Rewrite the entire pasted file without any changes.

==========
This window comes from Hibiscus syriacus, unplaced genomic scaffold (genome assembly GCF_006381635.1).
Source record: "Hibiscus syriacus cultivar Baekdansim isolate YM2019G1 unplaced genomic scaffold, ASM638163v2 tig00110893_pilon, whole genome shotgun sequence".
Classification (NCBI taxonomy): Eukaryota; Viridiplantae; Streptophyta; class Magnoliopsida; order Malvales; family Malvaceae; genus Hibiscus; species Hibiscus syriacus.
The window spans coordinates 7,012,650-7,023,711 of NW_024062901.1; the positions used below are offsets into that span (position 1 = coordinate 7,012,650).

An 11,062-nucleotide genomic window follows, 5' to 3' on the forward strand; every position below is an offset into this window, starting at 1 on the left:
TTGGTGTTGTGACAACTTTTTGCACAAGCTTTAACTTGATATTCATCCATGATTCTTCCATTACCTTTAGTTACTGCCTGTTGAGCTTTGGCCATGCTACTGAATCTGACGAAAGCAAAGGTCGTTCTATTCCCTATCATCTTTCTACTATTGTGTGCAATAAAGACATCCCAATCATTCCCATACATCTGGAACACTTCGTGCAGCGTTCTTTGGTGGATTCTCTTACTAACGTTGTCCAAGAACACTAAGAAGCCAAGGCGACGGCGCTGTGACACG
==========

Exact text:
This window comes from Hibiscus syriacus, unplaced genomic scaffold (genome assembly GCF_006381635.1).
Source record: "Hibiscus syriacus cultivar Baekdansim isolate YM2019G1 unplaced genomic scaffold, ASM638163v2 tig00110893_pilon, whole genome shotgun sequence".
Classification (NCBI taxonomy): Eukaryota; Viridiplantae; Streptophyta; class Magnoliopsida; order Malvales; family Malvaceae; genus Hibiscus; species Hibiscus syriacus.
The window spans coordinates 7,012,650-7,023,711 of NW_024062901.1; the positions used below are offsets into that span (position 1 = coordinate 7,012,650).

An 11,062-nucleotide genomic window follows, 5' to 3' on the forward strand; every position below is an offset into this window, starting at 1 on the left:
TTGGTGTTGTGACAACTTTTTGCACAAGCTTTAACTTGATATTCATCCATGATTCTTCCATTACCTTTAGTTACTGCCTGTTGAGCTTTGGCCATGCTACTGAATCTGACGAAAGCAAAGGTCGTTCTATTCCCTATCATCTTTCTACTATTGTGTGCAATAAAGACATCCCAATCATTCCCATACATCTGGAACACTTCGTGCAGCGTTCTTTGGTGGATTCTCTTACTAACGTTGTCCAAGAACACTAAGAAGCCAAGGCGACGGCGCTGTGACACG